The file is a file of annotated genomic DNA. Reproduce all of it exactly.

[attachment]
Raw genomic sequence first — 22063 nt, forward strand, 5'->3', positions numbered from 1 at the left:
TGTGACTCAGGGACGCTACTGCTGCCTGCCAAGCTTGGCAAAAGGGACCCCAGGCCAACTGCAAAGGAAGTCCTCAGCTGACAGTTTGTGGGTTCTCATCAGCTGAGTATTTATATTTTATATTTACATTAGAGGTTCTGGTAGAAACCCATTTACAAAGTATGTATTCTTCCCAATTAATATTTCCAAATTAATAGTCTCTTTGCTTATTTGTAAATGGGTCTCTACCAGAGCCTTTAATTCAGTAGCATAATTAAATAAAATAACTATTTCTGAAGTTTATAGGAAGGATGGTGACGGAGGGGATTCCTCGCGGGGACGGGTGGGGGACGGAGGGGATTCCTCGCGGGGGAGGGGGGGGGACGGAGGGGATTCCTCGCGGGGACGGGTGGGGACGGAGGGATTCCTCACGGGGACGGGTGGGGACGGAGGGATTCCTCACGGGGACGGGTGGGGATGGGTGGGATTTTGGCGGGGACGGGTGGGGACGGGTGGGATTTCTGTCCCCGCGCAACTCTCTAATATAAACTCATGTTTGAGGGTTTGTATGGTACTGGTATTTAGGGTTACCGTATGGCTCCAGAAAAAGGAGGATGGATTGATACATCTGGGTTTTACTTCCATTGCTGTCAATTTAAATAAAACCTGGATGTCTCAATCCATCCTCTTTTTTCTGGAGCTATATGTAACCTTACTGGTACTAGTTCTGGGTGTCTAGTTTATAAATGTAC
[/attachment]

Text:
Raw genomic sequence first — 22063 nt, forward strand, 5'->3', positions numbered from 1 at the left:
TGTGACTCAGGGACGCTACTGCTGCCTGCCAAGCTTGGCAAAAGGGACCCCAGGCCAACTGCAAAGGAAGTCCTCAGCTGACAGTTTGTGGGTTCTCATCAGCTGAGTATTTATATTTTATATTTACATTAGAGGTTCTGGTAGAAACCCATTTACAAAGTATGTATTCTTCCCAATTAATATTTCCAAATTAATAGTCTCTTTGCTTATTTGTAAATGGGTCTCTACCAGAGCCTTTAATTCAGTAGCATAATTAAATAAAATAACTATTTCTGAAGTTTATAGGAAGGATGGTGACGGAGGGGATTCCTCGCGGGGACGGGTGGGGGACGGAGGGGATTCCTCGCGGGGGAGGGGGGGGGACGGAGGGGATTCCTCGCGGGGACGGGTGGGGACGGAGGGATTCCTCACGGGGACGGGTGGGGACGGAGGGATTCCTCACGGGGACGGGTGGGGATGGGTGGGATTTTGGCGGGGACGGGTGGGGACGGGTGGGATTTCTGTCCCCGCGCAACTCTCTAATATAAACTCATGTTTGAGGGTTTGTATGGTACTGGTATTTAGGGTTACCGTATGGCTCCAGAAAAAGGAGGATGGATTGATACATCTGGGTTTTACTTCCATTGCTGTCAATTTAAATAAAACCTGGATGTCTCAATCCATCCTCTTTTTTCTGGAGCTATATGTAACCTTACTGGTACTAGTTCTGGGTGTCTAGTTTATAAATGTAC